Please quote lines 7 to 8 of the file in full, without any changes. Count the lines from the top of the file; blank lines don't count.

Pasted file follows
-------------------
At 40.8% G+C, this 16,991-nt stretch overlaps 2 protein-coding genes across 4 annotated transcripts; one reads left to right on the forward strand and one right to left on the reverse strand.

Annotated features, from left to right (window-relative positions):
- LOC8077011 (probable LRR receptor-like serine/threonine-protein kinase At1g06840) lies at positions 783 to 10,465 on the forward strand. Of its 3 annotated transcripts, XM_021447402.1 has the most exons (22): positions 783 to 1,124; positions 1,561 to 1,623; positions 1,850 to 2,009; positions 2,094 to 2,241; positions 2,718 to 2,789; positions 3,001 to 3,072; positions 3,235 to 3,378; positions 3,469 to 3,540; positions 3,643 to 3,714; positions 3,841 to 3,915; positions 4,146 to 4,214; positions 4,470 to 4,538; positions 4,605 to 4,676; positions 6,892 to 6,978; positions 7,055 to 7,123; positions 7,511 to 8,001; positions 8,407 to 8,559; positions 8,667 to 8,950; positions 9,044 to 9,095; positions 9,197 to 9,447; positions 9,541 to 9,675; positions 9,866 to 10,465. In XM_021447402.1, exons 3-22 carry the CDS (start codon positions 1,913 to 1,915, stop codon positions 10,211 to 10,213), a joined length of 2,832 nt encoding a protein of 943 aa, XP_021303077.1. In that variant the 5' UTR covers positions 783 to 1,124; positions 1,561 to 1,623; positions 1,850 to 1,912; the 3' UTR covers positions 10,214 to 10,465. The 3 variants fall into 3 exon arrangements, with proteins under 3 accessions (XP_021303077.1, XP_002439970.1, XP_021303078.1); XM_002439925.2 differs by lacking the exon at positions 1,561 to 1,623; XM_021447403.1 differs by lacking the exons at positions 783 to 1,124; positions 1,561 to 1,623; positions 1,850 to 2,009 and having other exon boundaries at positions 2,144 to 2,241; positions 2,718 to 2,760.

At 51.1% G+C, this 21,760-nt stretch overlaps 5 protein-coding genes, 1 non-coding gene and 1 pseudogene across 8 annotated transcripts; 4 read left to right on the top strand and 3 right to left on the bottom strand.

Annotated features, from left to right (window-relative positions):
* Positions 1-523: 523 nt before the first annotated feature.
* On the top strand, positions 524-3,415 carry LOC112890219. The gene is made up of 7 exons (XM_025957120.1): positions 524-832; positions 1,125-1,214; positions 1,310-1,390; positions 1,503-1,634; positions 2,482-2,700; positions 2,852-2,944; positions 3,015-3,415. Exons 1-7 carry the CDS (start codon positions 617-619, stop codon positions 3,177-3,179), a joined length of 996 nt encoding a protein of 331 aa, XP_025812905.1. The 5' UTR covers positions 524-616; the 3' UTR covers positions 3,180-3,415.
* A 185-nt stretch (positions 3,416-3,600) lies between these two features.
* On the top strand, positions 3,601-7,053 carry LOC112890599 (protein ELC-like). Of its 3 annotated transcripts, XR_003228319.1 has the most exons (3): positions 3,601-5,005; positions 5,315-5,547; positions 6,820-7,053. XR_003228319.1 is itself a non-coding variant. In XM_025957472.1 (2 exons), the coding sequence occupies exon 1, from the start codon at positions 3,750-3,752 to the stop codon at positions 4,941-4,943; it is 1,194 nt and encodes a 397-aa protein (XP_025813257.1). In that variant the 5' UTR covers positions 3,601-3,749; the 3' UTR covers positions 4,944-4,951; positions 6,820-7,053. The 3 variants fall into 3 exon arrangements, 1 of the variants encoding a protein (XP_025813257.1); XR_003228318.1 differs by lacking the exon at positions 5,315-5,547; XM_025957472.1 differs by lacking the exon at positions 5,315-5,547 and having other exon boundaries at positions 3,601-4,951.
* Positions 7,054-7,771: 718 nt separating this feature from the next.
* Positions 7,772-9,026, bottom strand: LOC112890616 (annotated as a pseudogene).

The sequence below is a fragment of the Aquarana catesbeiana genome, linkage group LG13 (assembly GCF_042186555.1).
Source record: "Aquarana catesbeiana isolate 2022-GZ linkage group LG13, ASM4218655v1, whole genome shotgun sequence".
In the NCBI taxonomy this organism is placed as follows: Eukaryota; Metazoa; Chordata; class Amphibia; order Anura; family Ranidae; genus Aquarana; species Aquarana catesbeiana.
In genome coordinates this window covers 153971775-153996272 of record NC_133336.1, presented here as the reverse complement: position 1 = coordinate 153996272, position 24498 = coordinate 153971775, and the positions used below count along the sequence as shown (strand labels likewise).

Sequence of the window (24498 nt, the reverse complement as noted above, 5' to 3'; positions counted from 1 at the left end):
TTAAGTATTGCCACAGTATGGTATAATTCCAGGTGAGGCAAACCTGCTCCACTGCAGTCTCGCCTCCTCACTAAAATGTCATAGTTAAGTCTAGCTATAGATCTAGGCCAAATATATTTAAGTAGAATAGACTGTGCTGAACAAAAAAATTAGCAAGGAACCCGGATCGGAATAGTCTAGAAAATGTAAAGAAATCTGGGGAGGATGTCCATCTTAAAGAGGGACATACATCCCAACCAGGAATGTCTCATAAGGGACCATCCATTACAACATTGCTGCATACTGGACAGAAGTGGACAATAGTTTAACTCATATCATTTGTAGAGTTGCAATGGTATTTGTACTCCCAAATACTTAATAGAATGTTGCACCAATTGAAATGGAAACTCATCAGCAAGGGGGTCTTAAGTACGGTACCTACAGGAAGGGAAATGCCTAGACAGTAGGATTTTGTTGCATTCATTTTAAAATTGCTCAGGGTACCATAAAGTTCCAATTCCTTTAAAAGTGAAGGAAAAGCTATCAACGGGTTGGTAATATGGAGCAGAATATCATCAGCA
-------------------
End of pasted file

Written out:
* On the top strand, positions 524-3,415 carry LOC112890219. The gene is made up of 7 exons (XM_025957120.1): positions 524-832; positions 1,125-1,214; positions 1,310-1,390; positions 1,503-1,634; positions 2,482-2,700; positions 2,852-2,944; positions 3,015-3,415. Exons 1-7 carry the CDS (start codon positions 617-619, stop codon positions 3,177-3,179), a joined length of 996 nt encoding a protein of 331 aa, XP_025812905.1. The 5' UTR covers positions 524-616; the 3' UTR covers positions 3,180-3,415.
* A 185-nt stretch (positions 3,416-3,600) lies between these two features.